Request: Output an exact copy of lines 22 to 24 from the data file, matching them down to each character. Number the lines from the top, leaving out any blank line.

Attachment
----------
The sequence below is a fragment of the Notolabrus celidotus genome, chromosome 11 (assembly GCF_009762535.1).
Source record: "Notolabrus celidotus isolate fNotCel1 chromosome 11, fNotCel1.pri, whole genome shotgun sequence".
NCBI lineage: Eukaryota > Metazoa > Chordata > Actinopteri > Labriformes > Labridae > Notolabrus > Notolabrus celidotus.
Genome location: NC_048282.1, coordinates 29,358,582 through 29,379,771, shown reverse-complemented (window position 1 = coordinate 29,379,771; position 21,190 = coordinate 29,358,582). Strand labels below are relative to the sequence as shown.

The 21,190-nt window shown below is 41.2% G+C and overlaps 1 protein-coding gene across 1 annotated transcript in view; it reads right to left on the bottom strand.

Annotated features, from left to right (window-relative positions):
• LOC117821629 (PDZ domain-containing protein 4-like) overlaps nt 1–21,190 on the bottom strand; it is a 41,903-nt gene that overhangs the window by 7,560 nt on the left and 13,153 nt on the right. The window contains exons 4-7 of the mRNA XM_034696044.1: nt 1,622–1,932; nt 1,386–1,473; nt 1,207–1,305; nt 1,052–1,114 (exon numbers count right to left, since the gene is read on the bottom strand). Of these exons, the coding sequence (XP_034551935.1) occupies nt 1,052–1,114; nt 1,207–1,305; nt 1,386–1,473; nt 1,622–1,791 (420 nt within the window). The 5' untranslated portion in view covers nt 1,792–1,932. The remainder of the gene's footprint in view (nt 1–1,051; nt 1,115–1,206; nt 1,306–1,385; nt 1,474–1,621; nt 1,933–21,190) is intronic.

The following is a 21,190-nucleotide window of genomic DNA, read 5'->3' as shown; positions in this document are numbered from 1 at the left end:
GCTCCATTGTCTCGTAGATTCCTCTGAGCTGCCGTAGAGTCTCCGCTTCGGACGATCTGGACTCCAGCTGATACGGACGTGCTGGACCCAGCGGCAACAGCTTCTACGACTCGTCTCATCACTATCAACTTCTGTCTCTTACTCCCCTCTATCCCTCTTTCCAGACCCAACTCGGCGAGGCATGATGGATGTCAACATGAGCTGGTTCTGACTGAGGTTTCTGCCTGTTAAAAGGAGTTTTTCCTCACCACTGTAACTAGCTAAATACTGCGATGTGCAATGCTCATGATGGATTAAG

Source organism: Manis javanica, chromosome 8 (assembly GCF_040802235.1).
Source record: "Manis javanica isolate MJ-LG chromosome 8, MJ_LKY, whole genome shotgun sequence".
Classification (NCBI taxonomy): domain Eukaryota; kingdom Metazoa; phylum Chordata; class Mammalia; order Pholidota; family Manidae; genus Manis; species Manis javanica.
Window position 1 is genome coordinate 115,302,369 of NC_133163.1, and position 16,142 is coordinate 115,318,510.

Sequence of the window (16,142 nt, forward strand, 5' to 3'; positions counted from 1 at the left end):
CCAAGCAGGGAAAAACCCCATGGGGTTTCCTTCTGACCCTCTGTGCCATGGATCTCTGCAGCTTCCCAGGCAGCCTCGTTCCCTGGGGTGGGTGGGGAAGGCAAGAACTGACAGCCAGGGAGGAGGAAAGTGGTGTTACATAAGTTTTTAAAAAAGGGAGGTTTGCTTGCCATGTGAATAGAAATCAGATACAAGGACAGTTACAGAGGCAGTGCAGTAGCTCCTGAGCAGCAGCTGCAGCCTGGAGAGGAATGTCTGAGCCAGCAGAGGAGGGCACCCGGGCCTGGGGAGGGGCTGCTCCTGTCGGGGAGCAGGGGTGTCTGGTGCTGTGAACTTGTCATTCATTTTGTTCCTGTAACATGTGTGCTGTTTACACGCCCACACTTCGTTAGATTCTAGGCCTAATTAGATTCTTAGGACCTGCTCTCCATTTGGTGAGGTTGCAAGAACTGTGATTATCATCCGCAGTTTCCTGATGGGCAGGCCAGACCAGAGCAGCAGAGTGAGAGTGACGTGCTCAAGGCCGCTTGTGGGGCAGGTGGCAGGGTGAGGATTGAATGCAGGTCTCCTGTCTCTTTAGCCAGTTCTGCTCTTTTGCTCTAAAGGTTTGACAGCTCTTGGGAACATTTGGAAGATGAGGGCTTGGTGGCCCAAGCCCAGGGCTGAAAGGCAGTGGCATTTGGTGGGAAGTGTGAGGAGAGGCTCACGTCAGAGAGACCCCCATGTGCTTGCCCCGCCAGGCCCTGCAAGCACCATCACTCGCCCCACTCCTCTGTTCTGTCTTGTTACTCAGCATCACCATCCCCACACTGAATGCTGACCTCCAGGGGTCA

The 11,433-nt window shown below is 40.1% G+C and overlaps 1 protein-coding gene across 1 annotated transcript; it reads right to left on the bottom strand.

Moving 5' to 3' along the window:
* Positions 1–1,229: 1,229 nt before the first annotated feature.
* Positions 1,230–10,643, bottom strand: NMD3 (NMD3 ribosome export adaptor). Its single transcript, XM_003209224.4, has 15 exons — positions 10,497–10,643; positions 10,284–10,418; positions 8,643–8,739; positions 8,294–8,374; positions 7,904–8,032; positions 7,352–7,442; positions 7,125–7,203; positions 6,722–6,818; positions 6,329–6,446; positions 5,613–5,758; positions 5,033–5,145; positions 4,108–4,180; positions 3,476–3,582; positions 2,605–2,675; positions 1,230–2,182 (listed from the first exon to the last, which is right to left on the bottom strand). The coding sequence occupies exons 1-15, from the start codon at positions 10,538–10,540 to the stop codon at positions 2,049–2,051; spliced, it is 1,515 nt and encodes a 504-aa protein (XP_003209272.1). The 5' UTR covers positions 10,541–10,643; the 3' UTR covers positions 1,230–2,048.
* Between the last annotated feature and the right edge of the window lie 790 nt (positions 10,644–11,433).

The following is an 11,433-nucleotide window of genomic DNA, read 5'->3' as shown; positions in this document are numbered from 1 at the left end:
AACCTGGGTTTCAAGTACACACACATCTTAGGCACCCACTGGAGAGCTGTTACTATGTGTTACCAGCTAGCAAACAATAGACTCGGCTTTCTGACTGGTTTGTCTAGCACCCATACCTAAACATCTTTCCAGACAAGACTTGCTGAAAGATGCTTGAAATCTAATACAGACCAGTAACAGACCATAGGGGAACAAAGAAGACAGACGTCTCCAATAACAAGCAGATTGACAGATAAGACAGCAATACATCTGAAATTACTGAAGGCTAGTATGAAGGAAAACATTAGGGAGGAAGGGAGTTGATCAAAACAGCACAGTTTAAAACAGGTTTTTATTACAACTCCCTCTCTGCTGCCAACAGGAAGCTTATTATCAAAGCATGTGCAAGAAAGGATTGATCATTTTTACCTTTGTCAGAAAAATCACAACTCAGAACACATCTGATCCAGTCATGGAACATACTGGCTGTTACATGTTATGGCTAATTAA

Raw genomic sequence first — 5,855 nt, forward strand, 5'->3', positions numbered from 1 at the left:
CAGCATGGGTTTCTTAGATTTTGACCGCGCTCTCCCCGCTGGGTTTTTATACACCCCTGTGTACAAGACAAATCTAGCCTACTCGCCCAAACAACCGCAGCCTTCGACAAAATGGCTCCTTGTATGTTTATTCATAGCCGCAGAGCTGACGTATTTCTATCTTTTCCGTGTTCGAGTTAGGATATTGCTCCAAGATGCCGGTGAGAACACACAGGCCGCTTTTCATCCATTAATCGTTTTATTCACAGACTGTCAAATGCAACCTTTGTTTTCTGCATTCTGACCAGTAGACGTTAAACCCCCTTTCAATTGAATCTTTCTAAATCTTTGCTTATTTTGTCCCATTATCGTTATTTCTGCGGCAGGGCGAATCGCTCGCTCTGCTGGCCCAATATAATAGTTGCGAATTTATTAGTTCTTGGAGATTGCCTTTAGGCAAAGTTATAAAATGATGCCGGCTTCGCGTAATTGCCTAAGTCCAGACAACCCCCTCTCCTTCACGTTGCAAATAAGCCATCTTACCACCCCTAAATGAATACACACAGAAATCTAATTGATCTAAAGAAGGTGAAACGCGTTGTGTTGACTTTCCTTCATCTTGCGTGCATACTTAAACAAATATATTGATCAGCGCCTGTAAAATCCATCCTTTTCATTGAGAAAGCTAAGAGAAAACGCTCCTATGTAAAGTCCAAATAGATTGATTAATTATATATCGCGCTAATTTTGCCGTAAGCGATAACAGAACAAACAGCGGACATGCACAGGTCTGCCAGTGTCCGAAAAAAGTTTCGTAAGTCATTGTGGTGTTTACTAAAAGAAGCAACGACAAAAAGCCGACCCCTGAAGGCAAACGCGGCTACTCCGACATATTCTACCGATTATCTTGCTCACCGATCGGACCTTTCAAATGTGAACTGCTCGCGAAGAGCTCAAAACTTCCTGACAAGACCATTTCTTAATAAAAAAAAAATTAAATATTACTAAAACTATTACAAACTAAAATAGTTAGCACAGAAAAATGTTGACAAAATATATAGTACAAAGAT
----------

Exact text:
AACCTGGGTTTCAAGTACACACACATCTTAGGCACCCACTGGAGAGCTGTTACTATGTGTTACCAGCTAGCAAACAATAGACTCGGCTTTCTGACTGGTTTGTCTAGCACCCATACCTAAACATCTTTCCAGACAAGACTTGCTGAAAGATGCTTGAAATCTAATACAGACCAGTAACAGACCATAGGGGAACAAAGAAGACAGACGTCTCCAATAACAAGCAGATTGACAGATAAGACAGCAATACATCTGAAATTACTGAAGGCTAGTATGAAGGAAAACATTAGGGAGGAAGGGAGTTGATCAAAACAGCACAGTTTAAAACAGGTTTTTATTACAACTCCCTCTCTGCTGCCAACAGGAAGCTTATTATCAAAGCATGTGCAAGAAAGGATTGATCATTTTTACCTTTGTCAGAAAAATCACAACTCAGAACACATCTGATCCAGTCATGGAACATACTGGCTGTTACATGTTATGGCTAATTAA

Raw genomic sequence first — 5,855 nt, forward strand, 5'->3', positions numbered from 1 at the left:
CAGCATGGGTTTCTTAGATTTTGACCGCGCTCTCCCCGCTGGGTTTTTATACACCCCTGTGTACAAGACAAATCTAGCCTACTCGCCCAAACAACCGCAGCCTTCGACAAAATGGCTCCTTGTATGTTTATTCATAGCCGCAGAGCTGACGTATTTCTATCTTTTCCGTGTTCGAGTTAGGATATTGCTCCAAGATGCCGGTGAGAACACACAGGCCGCTTTTCATCCATTAATCGTTTTATTCACAGACTGTCAAATGCAACCTTTGTTTTCTGCATTCTGACCAGTAGACGTTAAACCCCCTTTCAATTGAATCTTTCTAAATCTTTGCTTATTTTGTCCCATTATCGTTATTTCTGCGGCAGGGCGAATCGCTCGCTCTGCTGGCCCAATATAATAGTTGCGAATTTATTAGTTCTTGGAGATTGCCTTTAGGCAAAGTTATAAAATGATGCCGGCTTCGCGTAATTGCCTAAGTCCAGACAACCCCCTCTCCTTCACGTTGCAAATAAGCCATCTTACCACCCCTAAATGAATACACACAGAAATCTAATTGATCTAAAGAAGGTGAAACGCGTTGTGTTGACTTTCCTTCATCTTGCGTGCATACTTAAACAAATATATTGATCAGCGCCTGTAAAATCCATCCTTTTCATTGAGAAAGCTAAGAGAAAACGCTCCTATGTAAAGTCCAAATAGATTGATTAATTATATATCGCGCTAATTTTGCCGTAAGCGATAACAGAACAAACAGCGGACATGCACAGGTCTGCCAGTGTCCGAAAAAAGTTTCGTAAGTCATTGTGGTGTTTACTAAAAGAAGCAACGACAAAAAGCCGACCCCTGAAGGCAAACGCGGCTACTCCGACATATTCTACCGATTATCTTGCTCACCGATCGGACCTTTCAAATGTGAACTGCTCGCGAAGAGCTCAAAACTTCCTGACAAGACCATTTCTTAATAAAAAAAAAATTAAATATTACTAAAACTATTACAAACTAAAATAGTTAGCACAGAAAAATGTTGACAAAATATATAGTACAAAGAT